The obvious trick is to keep doing exactly what you’re doing now, but redefine yourself as an independent contractor rather than an employee. The bill contains rules that would supposedly limit that kind of abuse, but tax experts have already found huge loopholes. And these experts were just a handful of people working pro bono for a couple of days. Over the months ahead, as thousands of top-dollar accountants and lawyers get to work, expect to see many more routes to tax avoidance emerge — but only for the rich and well connected.
Consider one example we already know about. Imagine a partnership involving several doctors. Under the new rules, such a service business won’t qualify for the tax break (although it would if they were architects. Why? Who knows?). But the doctors can get around the rule by buying the building they work in, then charging themselves an exorbitant rent. Voilà! They get to pay much lower taxes — because real estate investment trusts, strange to say, do get the big tax break.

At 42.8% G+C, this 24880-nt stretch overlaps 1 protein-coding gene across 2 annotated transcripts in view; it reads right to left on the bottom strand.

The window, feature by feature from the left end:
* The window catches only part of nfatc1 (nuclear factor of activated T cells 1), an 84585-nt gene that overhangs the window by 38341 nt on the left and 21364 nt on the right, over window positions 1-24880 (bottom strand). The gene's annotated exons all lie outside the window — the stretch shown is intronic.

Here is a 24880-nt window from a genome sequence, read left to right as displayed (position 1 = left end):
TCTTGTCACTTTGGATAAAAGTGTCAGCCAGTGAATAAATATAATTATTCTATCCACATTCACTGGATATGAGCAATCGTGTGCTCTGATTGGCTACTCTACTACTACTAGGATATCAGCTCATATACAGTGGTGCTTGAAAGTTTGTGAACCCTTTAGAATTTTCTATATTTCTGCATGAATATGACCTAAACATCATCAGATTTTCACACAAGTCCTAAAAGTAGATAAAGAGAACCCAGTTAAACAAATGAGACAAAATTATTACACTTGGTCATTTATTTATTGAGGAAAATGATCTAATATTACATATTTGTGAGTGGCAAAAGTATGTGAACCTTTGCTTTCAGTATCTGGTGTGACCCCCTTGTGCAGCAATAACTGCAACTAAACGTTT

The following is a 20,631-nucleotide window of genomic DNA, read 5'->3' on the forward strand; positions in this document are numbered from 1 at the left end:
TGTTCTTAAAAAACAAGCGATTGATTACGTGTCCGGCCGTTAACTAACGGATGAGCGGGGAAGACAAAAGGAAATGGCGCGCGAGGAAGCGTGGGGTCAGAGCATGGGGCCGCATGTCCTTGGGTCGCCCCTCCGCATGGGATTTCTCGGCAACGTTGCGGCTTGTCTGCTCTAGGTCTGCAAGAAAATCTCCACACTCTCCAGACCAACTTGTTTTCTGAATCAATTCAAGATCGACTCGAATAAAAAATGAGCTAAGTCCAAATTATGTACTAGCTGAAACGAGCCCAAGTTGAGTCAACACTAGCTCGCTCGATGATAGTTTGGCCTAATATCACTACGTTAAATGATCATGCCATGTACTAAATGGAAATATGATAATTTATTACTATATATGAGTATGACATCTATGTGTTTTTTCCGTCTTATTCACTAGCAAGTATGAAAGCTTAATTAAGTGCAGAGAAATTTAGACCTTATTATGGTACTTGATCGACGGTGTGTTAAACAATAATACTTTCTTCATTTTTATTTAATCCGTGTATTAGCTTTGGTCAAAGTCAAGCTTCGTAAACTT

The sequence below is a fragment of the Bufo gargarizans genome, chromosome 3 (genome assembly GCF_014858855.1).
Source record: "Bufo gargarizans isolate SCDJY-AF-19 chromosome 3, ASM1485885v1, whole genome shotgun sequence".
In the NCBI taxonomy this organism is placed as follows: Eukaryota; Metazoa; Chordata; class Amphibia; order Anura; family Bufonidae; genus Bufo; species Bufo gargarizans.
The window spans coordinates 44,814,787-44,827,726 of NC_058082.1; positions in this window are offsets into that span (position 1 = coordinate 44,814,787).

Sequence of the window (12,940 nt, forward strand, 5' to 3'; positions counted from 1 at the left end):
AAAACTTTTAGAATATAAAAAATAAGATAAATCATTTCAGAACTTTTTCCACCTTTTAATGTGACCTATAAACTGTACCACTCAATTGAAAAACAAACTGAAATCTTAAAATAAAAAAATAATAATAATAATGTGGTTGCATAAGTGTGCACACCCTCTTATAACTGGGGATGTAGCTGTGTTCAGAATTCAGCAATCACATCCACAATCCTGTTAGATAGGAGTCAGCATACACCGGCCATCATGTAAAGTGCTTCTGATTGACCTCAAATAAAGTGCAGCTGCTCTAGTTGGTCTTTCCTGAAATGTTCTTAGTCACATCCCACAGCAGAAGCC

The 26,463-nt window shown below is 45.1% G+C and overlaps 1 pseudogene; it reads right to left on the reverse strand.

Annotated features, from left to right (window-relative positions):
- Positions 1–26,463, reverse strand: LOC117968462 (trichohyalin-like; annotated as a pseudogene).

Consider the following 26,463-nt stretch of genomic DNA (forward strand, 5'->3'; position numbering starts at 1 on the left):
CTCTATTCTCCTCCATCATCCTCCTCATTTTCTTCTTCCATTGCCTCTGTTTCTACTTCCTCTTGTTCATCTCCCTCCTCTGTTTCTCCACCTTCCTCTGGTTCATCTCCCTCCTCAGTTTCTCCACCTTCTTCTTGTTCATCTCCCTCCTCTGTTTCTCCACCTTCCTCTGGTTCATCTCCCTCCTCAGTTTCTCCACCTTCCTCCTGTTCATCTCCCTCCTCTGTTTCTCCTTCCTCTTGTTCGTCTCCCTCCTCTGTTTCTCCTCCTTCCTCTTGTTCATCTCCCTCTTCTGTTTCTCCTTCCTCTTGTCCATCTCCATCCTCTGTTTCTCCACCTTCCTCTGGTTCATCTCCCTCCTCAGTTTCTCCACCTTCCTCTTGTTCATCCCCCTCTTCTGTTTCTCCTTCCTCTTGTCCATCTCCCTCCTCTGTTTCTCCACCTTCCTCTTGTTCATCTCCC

Or suppose some of my colleagues form an economics consulting firm. Such a firm won’t qualify for tax breaks. But suppose they also start selling nerdy T-shirts (“Economists do it with models”). With a little hocus-pocus, as I understand it, they can basically define themselves as a T-shirt business, and pay much less in taxes.
via Daily Kos How to game the new tax system, according to Krugman